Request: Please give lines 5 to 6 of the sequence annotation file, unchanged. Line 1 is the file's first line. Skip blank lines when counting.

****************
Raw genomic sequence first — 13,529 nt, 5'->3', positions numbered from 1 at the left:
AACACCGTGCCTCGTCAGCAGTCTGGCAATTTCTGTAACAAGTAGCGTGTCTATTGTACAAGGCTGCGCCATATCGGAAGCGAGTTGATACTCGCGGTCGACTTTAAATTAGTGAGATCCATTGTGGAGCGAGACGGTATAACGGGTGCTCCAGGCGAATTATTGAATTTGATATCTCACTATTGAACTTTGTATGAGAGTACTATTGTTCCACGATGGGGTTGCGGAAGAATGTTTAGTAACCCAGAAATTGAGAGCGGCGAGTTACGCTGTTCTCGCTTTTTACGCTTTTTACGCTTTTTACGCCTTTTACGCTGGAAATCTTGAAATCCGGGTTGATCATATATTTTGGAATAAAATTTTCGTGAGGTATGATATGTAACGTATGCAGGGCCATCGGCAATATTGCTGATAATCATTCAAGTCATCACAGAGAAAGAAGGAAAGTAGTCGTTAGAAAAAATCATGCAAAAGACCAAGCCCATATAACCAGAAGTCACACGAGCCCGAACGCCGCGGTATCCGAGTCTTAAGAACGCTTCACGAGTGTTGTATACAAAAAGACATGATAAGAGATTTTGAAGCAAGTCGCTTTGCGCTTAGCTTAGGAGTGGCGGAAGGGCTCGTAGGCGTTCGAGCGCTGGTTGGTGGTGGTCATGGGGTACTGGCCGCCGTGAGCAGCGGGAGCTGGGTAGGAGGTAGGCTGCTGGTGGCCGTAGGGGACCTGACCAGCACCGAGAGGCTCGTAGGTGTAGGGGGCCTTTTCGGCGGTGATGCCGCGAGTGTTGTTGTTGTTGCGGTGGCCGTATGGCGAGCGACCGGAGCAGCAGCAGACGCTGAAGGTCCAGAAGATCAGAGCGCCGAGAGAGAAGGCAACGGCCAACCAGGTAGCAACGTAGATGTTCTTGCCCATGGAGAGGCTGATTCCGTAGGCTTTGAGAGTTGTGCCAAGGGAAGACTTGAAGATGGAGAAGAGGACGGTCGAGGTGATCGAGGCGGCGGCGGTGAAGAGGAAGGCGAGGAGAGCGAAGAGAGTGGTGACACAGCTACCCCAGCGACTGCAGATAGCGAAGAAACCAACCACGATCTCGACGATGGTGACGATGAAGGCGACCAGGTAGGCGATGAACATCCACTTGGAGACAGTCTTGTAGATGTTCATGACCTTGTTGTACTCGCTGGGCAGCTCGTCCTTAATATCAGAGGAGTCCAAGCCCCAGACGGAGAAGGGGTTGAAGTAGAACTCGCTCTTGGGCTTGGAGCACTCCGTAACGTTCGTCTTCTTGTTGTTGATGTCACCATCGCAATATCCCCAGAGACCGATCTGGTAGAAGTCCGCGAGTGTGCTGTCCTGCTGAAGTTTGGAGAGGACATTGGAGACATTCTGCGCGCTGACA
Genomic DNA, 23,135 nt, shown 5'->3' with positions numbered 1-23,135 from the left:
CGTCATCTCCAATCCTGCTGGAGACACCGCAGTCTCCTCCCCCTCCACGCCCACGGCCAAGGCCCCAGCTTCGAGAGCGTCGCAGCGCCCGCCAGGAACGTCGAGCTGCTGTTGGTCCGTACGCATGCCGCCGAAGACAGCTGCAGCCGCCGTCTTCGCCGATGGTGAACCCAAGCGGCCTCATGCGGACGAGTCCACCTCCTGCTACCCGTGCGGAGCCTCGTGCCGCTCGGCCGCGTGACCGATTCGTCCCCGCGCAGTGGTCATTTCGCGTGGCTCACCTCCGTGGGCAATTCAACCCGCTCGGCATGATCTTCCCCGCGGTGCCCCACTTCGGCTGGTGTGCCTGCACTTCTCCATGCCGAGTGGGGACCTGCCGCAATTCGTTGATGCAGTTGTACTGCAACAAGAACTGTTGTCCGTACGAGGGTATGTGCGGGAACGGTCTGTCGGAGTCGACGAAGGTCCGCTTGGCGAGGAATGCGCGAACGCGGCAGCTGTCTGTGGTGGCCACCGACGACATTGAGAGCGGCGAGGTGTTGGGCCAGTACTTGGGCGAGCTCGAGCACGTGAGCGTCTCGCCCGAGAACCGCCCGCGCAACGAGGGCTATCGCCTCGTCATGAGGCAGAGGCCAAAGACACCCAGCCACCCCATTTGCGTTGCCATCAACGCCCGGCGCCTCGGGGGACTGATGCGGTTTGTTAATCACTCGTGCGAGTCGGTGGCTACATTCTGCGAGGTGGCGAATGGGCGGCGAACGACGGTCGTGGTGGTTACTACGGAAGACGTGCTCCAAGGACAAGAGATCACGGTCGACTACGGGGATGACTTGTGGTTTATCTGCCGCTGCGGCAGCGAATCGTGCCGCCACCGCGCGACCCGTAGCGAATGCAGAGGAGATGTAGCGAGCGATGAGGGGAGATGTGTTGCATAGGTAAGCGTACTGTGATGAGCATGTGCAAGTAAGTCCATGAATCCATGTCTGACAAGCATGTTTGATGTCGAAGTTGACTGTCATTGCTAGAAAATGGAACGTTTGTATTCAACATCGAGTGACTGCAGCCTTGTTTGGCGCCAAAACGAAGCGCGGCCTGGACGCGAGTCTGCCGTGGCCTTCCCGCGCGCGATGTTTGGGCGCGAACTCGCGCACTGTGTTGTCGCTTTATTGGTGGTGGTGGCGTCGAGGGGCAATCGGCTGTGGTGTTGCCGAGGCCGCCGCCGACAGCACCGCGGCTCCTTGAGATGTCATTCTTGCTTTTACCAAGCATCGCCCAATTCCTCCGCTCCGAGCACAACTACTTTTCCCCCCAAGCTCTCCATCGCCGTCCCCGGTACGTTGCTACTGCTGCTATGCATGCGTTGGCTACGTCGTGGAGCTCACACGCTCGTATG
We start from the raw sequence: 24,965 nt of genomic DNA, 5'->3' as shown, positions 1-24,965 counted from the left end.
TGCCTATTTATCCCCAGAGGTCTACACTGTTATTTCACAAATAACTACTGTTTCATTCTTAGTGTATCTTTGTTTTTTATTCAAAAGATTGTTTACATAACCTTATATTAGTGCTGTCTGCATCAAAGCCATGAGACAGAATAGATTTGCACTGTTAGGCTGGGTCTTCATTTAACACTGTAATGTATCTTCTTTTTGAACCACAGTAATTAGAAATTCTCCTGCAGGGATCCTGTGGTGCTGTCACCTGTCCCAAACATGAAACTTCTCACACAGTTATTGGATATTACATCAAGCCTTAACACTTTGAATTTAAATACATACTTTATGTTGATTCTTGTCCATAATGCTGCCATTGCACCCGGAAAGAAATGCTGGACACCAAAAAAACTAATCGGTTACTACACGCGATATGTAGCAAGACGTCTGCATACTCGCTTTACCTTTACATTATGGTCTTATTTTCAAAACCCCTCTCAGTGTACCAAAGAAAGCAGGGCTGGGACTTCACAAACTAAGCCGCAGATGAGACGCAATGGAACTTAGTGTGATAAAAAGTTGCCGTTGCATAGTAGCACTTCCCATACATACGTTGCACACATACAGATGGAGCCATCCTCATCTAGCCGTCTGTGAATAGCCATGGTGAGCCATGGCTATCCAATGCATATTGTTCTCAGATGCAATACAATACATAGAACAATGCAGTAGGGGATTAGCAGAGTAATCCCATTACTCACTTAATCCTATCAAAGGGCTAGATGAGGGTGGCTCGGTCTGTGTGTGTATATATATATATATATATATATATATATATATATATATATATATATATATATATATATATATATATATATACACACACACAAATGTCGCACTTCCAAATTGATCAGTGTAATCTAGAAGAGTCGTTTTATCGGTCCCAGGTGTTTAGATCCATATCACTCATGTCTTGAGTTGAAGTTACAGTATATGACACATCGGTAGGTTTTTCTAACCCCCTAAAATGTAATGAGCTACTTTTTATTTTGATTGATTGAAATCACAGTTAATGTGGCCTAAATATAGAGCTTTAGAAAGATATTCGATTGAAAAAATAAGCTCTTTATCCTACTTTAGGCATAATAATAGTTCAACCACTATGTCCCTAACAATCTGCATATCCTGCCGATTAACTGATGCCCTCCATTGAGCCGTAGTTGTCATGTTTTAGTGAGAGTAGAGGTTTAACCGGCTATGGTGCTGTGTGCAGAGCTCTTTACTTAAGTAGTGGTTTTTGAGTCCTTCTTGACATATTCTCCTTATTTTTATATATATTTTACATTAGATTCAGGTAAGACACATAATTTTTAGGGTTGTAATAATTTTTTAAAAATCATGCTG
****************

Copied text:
We start from the raw sequence: 24,965 nt of genomic DNA, 5'->3' as shown, positions 1-24,965 counted from the left end.
TGCCTATTTATCCCCAGAGGTCTACACTGTTATTTCACAAATAACTACTGTTTCATTCTTAGTGTATCTTTGTTTTTTATTCAAAAGATTGTTTACATAACCTTATATTAGTGCTGTCTGCATCAAAGCCATGAGACAGAATAGATTTGCACTGTTAGGCTGGGTCTTCATTTAACACTGTAATGTATCTTCTTTTTGAACCACAGTAATTAGAAATTCTCCTGCAGGGATCCTGTGGTGCTGTCACCTGTCCCAAACATGAAACTTCTCACACAGTTATTGGATATTACATCAAGCCTTAACACTTTGAATTTAAATACATACTTTATGTTGATTCTTGTCCATAATGCTGCCATTGCACCCGGAAAGAAATGCTGGACACCAAAAAAACTAATCGGTTACTACACGCGATATGTAGCAAGACGTCTGCATACTCGCTTTACCTTTACATTATGGTCTTATTTTCAAAACCCCTCTCAGTGTACCAAAGAAAGCAGGGCTGGGACTTCACAAACTAAGCCGCAGATGAGACGCAATGGAACTTAGTGTGATAAAAAGTTGCCGTTGCATAGTAGCACTTCCCATACATACGTTGCACACATACAGATGGAGCCATCCTCATCTAGCCGTCTGTGAATAGCCATGGTGAGCCATGGCTATCCAATGCATATTGTTCTCAGATGCAATACAATACATAGAACAATGCAGTAGGGGATTAGCAGAGTAATCCCATTACTCACTTAATCCTATCAAAGGGCTAGATGAGGGTGGCTCGGTCTGTGTGTGTATATATATATATATATATATATATATATATATATATATATATATATATATATATATATATATATATATATACACACACACAAATGTCGCACTTCCAAATTGATCAGTGTAATCTAGAAGAGTCGTTTTATCGGTCCCAGGTGTTTAGATCCATATCACTCATGTCTTGAGTTGAAGTTACAGTATATGACACATCGGTAGGTTTTTCTAACCCCCTAAAATGTAATGAGCTACTTTTTATTTTGATTGATTGAAATCACAGTTAATGTGGCCTAAATATAGAGCTTTAGAAAGATATTCGATTGAAAAAATAAGCTCTTTATCCTACTTTAGGCATAATAATAGTTCAACCACTATGTCCCTAACAATCTGCATATCCTGCCGATTAACTGATGCCCTCCATTGAGCCGTAGTTGTCATGTTTTAGTGAGAGTAGAGGTTTAACCGGCTATGGTGCTGTGTGCAGAGCTCTTTACTTAAGTAGTGGTTTTTGAGTCCTTCTTGACATATTCTCCTTATTTTTATATATATTTTACATTAGATTCAGGTAAGACACATAATTTTTAGGGTTGTAATAATTTTTTAAAAATCATGCTG